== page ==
Trespassing is now more prevalent than ever. Forestland owners, service people, ranchers, farmers, and private individuals with land have problems with trespassers, many of whom commit theft of metal, hay, equipment, and livestock. Engrossed Senate Bill 5048 would allow property owners to use a more cost-effective approach to warn potential trespassers: fluorescent orange paint.
“The biggest challenge prosecutors have with indicting trespassers is proving that they knowingly invaded private property. We also know that posting no trespassing signs can be very expensive if you own more than one acre of land,” said Sen. Tim Sheldon, D-Potlatch. “Rather than spending money on hundreds of signs, this bill would allow them to use logger’s paint, which is typically fluorescent orange, and very easy to see - even at night.”
Often, trespassers use the excuse that they did not know the land was private, and even if signs were used, the perpetrators can easily tear them down. Using paint for notice is cost-effective, efficient and is extremely difficult to remove from trees.
“People see paint as a universal message of notice against trespassing,” Sheldon said. Not to mention that signs may be written in languages that some people do not understand.”
The Senate voted in favor of a bipartisan amendment that would require actual ‘no trespassing signs’ on all access roads to the property. If a property owner uses paint to designate private property, every marked tree must be no more than 100 feet apart in forestland, and no more than 1,000 feet for all rangeland.
The bill passed the Senate on a bipartisan vote of 38-11.
WA Lawmakers Eye New Rules For Custody Cases
Washington lawmakers are looking to implement new rules to protect children in custody disputes.
The state Senate unanimously approved a bill Thursday in response to the case of missing Utah mother Susan Powell. Josh Powell was the subject of an investigation into his wife's disappearance last year and locked in a custody battle with her parents when he killed himself and the couple's two young children.
The proposed law would require state officials to consult with law enforcement about visitation matters when a parent is an identified suspect in a criminal investigation that could impact the safety of the child. Powell was not a declared suspect in his wife's disappearance but was named a person of interest.
The bill now goes to the state House.
WA State House Oks Nonparental Visitation Bill
The Washington state House has passed a measure to make it easier for grandparents and others with a close relationship to a child to secure visitation rights.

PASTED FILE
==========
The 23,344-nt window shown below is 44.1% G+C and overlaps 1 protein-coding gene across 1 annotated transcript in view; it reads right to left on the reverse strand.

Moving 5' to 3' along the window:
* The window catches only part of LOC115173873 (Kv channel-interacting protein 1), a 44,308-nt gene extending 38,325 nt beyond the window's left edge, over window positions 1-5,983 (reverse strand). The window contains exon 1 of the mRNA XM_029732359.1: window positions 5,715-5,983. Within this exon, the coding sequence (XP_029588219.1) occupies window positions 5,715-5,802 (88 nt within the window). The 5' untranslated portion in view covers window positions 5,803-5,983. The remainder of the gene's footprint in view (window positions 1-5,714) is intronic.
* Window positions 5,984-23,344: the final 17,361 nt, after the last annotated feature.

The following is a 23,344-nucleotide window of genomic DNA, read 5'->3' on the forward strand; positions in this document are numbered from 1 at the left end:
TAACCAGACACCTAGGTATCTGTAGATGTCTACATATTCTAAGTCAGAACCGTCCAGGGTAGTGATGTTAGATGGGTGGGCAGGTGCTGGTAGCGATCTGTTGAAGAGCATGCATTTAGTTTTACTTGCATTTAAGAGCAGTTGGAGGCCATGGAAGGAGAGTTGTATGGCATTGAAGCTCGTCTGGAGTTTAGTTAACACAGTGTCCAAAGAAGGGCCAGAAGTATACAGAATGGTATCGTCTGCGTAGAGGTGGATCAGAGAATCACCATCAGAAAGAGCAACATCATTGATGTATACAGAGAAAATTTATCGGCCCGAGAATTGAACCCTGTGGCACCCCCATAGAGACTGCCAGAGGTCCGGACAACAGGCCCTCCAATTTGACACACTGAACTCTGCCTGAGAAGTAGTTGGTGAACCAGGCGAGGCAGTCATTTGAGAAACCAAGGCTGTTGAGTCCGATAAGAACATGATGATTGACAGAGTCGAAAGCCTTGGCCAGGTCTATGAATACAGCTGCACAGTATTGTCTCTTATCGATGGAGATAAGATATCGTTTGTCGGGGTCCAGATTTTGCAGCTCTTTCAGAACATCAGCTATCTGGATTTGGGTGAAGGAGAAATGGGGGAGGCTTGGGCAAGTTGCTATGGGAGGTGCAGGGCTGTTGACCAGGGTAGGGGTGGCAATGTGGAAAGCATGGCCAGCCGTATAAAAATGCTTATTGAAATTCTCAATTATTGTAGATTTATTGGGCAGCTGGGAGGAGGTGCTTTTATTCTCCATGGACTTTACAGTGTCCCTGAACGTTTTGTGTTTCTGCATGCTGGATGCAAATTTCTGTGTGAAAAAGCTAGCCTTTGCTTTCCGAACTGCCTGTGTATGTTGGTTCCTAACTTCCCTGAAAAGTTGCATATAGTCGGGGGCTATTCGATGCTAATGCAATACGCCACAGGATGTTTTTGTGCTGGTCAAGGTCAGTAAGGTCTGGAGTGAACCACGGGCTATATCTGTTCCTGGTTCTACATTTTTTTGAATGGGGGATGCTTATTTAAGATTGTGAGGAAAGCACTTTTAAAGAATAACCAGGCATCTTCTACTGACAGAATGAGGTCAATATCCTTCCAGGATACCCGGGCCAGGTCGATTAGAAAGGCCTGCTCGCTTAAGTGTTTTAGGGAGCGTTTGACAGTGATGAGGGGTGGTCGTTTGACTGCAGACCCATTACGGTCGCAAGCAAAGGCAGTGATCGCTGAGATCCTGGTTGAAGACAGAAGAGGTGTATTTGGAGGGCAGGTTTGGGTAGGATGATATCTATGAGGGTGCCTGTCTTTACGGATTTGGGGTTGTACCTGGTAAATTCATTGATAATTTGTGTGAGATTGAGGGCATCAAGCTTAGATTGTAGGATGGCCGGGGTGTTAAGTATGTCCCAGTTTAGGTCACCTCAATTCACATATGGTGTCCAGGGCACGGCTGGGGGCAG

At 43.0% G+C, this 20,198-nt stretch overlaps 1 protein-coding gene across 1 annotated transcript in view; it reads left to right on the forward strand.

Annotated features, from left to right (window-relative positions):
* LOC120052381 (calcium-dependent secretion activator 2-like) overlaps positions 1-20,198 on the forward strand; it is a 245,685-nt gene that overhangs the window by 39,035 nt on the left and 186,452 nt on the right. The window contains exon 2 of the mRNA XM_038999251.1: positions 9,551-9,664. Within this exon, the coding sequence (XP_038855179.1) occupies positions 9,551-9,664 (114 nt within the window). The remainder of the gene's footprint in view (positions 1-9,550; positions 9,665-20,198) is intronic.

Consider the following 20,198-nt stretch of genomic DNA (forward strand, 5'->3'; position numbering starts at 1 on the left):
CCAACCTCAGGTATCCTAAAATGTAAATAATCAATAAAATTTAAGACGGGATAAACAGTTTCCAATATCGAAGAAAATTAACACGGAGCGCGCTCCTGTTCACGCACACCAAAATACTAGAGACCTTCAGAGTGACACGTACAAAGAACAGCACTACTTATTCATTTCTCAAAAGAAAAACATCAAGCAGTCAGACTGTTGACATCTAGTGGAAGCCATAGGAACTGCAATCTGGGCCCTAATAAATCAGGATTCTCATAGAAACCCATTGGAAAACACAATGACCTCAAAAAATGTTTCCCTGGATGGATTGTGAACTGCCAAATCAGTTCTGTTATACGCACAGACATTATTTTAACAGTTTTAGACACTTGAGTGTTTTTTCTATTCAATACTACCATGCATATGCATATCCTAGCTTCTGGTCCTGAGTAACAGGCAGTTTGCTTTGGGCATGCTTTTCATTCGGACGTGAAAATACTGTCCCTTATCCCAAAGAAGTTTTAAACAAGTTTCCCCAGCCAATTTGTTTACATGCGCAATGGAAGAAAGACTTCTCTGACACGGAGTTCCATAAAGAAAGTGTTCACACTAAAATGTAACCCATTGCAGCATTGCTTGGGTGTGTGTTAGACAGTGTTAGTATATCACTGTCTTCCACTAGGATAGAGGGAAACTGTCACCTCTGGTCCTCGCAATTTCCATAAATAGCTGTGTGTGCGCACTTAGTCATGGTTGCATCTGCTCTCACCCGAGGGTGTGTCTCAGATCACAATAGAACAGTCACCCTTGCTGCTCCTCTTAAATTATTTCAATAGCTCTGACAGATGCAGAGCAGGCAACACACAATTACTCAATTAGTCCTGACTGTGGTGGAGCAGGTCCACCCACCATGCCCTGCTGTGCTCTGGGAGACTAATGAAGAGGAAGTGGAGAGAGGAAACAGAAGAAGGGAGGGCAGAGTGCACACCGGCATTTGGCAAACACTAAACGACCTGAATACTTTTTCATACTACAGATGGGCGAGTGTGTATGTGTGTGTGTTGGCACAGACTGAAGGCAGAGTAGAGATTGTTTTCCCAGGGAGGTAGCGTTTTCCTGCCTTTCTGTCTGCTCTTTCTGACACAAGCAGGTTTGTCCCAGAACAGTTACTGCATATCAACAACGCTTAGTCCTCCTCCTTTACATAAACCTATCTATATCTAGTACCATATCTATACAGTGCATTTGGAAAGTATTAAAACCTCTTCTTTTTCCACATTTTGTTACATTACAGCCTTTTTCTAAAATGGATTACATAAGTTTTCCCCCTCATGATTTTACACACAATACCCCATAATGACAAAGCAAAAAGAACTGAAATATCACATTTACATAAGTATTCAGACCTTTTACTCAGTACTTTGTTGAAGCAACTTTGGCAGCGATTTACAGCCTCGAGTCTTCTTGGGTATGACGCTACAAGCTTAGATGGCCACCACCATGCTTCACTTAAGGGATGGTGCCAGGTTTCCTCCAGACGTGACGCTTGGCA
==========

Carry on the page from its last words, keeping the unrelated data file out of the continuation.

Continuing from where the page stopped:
The bill passed Thursday applies to people having a substantial relationship with a child lasting at least two years or half the child's life.
It does not apply to a person who knows a child only through paid or volunteer service, such as coaching or teaching.
The main proponents of the bill are grandparents who have been cut off from their grandchildren.
Opponents said the bill is overly broad and represents an attack on parental rights.
The measure passed by a vote of 56-40, with two Republicans joining a unanimous Democratic caucus voting in favor.
It heads next to the Senate.
WA Senators Want More Scrutiny On Tax Breaks
Washington state senators want more scrutiny of the tax breaks that the Legislature passes.
A proposal approved Thursday would require tax preferences to have both an expiration date. It would also require lawmakers to include a provision explaining the intent of the tax break.
Senate Majority Leader Rodney Tom says the bill will bring more accountability to the tax breaks that lawmakers approve. He says the intent information will allow officials to better assess whether the tax incentives are helping achieve the Legislature's goals.
He says that information will allow lawmakers to make better decisions about whether the tax preferences should be extended.
The Senate approved the measure unanimously, sending the plan to the House.
WA House Passes Voting Rights Act
The House has passed a measure to reform representation of minorities in local elections.
The "Washington Voting Rights Act" passed Thursday on a 53-44 vote. The measure allows for minority individuals or groups to seek court-mandated orders to jurisdictions to reform their elections.
Those jurisdictions include towns and cities of 1,000 people or more, school districts, fire districts, counties, ports among others. Among the remedies is shifting from at-large elections to district-based elections to better represent residents.